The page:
Power vs Poverty

•August 20, 2009 • 6 Comments

I must admit that I know very little about the reasons for poverty or its solutions.  What is even sadder is that I have not even begun to apply what I already know.  As I begin to read about poverty and how Jesus interacted with the poor and rejected, I am also searching my heart to find both why I haven’t gotten involved before and how I should begin.

I am also learning that it is easy to “help” with the wrong motives and with broken results.  For instance, at a macro scale, aid money given to poor countries is sometimes used as a way to control that country.  I will give you this money to feed your people if you will stop x (producing a certain product, harboring so and so, etc.).  In the same way, aid money is rarely given for the purpose of helping a country achieve economic wealth.  More often than not it is simply a drop in the bucket that makes the donors look good but does little to alleviate the REAL problems.  This cycle is difficult to break because is allows those with power to look good while avoiding the risk that another power will arise.

On an individual level, we are just as guilty of using acts of charity for our own interests.  It makes us feel really great to give 5 bucks to the homeless guy on the corner, but that gift has little impact and does more to boost our own egos than to bring about change in his life.  What is more, the gift may well given be out of a desire to be relieved of guilt than to care for that person.

When we toss money at people who are hurting, we assume that they have no power, no voice, no value.  We must stop giving as a means of self-aggrandizement or a way to exercise power.  If we were instead to love the poor much in the same way Jesus did, then we would talk with them and find out their real needs.  We would sacrifice to see them made whole.  We would see them as valuable and give them opportunities to contribute to alleviating their own need and becoming productive members of their communities.

Have you seen instances of people helping to care for the long-term needs of individuals, valuing them and walking along side?  Please share.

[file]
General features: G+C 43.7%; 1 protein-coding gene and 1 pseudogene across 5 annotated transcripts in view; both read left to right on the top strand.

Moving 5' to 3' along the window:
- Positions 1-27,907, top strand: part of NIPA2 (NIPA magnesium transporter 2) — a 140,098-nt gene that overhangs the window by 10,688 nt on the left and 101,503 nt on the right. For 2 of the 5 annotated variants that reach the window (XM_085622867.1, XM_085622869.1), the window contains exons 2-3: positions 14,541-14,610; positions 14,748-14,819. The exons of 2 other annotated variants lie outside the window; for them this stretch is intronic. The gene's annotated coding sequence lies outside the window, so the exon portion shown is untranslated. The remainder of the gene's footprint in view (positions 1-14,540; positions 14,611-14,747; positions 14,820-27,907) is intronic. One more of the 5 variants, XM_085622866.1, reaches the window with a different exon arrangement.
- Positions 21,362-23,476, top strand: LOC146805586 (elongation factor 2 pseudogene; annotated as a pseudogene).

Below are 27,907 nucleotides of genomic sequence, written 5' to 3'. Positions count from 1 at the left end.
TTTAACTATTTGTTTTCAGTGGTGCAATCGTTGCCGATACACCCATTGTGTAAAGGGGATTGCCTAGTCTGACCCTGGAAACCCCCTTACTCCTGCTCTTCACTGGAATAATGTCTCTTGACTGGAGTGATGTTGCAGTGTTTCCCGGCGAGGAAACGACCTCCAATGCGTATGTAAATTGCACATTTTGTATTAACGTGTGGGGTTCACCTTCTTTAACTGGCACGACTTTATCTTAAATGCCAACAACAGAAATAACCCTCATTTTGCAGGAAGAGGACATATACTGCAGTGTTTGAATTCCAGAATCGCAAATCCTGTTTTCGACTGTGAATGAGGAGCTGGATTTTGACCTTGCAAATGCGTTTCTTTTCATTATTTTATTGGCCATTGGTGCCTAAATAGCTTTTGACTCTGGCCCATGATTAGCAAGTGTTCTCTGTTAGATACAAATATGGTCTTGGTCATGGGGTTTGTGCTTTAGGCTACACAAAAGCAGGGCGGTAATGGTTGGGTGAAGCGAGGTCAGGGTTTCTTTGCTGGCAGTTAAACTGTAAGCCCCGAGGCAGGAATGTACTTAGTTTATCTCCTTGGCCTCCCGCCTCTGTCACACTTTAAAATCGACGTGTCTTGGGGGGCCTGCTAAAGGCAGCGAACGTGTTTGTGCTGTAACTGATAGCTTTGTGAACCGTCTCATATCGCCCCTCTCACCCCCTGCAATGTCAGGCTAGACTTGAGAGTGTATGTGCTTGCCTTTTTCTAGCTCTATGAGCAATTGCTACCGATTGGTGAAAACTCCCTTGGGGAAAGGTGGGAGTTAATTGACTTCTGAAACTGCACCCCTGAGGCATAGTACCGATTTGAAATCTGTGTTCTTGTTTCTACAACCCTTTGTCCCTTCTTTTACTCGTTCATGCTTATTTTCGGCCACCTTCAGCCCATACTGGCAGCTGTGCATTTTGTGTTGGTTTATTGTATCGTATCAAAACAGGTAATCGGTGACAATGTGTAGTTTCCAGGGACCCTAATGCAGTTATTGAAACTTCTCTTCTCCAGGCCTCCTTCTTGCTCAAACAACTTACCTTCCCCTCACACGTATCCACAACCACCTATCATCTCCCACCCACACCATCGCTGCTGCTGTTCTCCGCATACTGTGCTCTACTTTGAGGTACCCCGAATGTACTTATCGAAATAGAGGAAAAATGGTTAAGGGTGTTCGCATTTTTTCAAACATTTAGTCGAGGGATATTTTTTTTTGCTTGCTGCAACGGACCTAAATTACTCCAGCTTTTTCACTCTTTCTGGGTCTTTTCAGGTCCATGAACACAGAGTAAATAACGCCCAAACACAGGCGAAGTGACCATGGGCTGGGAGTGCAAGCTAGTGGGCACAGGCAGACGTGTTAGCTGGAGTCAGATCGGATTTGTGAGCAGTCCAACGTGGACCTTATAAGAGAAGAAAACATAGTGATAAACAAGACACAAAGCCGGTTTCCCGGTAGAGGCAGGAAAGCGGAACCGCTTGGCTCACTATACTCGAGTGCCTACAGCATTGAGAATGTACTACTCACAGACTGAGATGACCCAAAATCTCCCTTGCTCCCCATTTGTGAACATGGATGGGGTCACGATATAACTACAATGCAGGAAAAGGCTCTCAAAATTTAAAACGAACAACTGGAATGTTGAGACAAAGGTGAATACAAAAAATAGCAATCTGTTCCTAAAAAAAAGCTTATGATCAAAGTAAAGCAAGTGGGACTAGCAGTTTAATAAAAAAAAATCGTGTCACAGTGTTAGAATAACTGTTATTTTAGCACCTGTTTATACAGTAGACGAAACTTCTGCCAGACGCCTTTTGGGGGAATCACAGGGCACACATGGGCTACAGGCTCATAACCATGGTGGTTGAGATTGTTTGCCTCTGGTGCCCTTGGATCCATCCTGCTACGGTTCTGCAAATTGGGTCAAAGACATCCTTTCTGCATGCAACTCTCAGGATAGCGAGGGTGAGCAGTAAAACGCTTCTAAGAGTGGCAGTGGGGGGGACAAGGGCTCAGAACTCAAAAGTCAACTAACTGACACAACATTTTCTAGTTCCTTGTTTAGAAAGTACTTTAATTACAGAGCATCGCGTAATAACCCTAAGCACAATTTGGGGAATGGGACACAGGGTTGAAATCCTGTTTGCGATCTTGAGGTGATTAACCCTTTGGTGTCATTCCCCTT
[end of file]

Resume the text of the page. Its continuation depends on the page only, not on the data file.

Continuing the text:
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Meditation

•August 13, 2009 • 1 Comment

I’ve always been drawn to and scared of by the idea of meditation.  There is something profound and true about the idea, but it is equally daunting.  Perhaps it is so frightening because it is unknown, like death.  It’s easy to get the idea that you never know what you might find staring back at you when you enter in.  Some say it is the secret to a spiritual life.  Others decry it as a gateway to demon possession or eastern mysticism.

Let’s be clear.  Jesus meditated.  The Psalms implore us to meditate.  The prophets no doubt spent countless hours in meditation.  What then is the big deal?  The problem is that our modern concept of meditation is distorted by the New Age worldview.  It is seen as psychedelic and mushy.  Our concept is also shaped by the Eastern concept that nothingness and everything are one and the same.  The goal of meditation in that culture is to empty the mind and to become one with the cosmic forces.  Richard foster shares, “Detachment is the final goal of Eastern religion.  Christian meditation goes far beyond the notion of detachment. […]  No, detachment is not enough; we must go on to attachment.”  We clear out the rustling around us and in our minds so that we can give ourselves to God freely.

For a follower of Christ, meditation is crucial.  It is not psychological manipulation.  It is not simply a means to conquering fear or centering one’s thoughts.  It is time focused on God and God alone.  It creates space for God to shape us.  Have you experienced this kind of meditation?  What was it like in practice?

TV vs Radio

•August 4, 2009 • 2 Comments

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I am by most standards a moderately conservative modern; however, this post could be evidence that I am a liberal luddite. First, I deem radio programs to be far superior to television. My two favorite entertainment shows are radio shows (“This American Life” and “Radio Lab“). Because of the restrictions of radio (no visuals) the creators must be especially clever.